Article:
Art and Culture in Lombardy

Da Vinci, Last Supper
Lombardy is named for the Lombards, a tribe of people who invaded the Roman Empire in 570, and who then settled in the region. While Italian is the dominant language in the region, some dialects of Lombard are still spoken in parts of Mantua, Cremona, and Pavia. Called Cisalpine Gaul by the Romans, Lombardy is bordered by Switzerland to the north, and it includes part of the Alps. Lombardy is a major economic center, producing o­ne fifth of Italy’s GDP, and it is also a highly populated area, including about o­ne sixth of Italy’s population.

In addition to its status as an economic powerhouse and populous center of business, Lombardy has long held a position as a center of art and culture. Material culture from as early as the epipaleolithic period has been found in the region. About 300,000 carvings by the ancient Camuni people have been found in the Valcamonica, a large valley in the eastern part of the region.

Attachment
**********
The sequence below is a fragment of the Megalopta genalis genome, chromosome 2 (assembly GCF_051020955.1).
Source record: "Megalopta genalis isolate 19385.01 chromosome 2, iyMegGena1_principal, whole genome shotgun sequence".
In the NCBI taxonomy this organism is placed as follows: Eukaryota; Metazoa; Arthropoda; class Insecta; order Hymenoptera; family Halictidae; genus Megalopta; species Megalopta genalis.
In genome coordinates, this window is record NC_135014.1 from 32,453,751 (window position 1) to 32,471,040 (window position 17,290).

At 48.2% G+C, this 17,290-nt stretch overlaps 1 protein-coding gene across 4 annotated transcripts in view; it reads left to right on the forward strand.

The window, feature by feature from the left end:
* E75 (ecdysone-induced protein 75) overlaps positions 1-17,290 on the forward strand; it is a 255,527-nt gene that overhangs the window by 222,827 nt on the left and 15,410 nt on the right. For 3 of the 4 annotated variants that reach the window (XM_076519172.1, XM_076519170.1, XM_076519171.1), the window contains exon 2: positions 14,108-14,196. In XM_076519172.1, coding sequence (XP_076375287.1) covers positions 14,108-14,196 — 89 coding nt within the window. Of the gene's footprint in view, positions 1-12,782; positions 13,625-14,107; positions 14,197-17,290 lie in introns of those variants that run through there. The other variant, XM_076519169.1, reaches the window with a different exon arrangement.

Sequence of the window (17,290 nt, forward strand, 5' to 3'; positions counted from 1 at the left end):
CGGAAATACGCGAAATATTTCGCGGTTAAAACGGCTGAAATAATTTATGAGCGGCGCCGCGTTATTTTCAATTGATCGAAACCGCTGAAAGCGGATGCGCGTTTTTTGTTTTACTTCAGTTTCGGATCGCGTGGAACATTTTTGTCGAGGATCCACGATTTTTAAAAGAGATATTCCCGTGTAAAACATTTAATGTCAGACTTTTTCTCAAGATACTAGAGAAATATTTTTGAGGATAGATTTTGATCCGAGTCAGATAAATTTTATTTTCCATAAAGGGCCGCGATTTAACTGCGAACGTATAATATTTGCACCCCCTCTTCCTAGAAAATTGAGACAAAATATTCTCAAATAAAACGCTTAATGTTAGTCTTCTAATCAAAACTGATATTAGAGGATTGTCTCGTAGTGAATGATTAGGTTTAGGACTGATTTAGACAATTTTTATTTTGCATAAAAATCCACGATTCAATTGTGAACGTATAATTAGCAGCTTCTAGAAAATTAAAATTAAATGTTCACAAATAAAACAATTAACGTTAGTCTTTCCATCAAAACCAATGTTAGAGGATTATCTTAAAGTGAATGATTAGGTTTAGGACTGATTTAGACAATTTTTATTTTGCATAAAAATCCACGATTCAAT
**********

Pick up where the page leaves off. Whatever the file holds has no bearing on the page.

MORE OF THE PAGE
In addition to sites of pre-historic interest, Lombardy contains about 330 museums, covering varied subjects. Most notable are the l’Accademia Carrara in Bergamo, the Museum of Santa Giulia in Brescia, the Stradivari Museum in Cremona, and the National Museum of Science and Technology in Milan. Also of artistic interest, are particular famous works, such as Leonardo Da Vinci’s Last Supper, which can be seen in Milan, at the convent of Santa Maria delle Grazie.

Plaster Casting
Lombardy’s food and wine is also of notable cultural interest. Rice is a popular crop in the region, included in risotto’s and soups. Risotto alla Milanese is world famous. Lombardy produces numerous wines, but it is most notable for its sparkling wines from Franciacorta and Oltrepò Pavese.

Lombardy, inhabited since the epipaleolithic period, is undoubtedly a center of growing artistic and cultural development.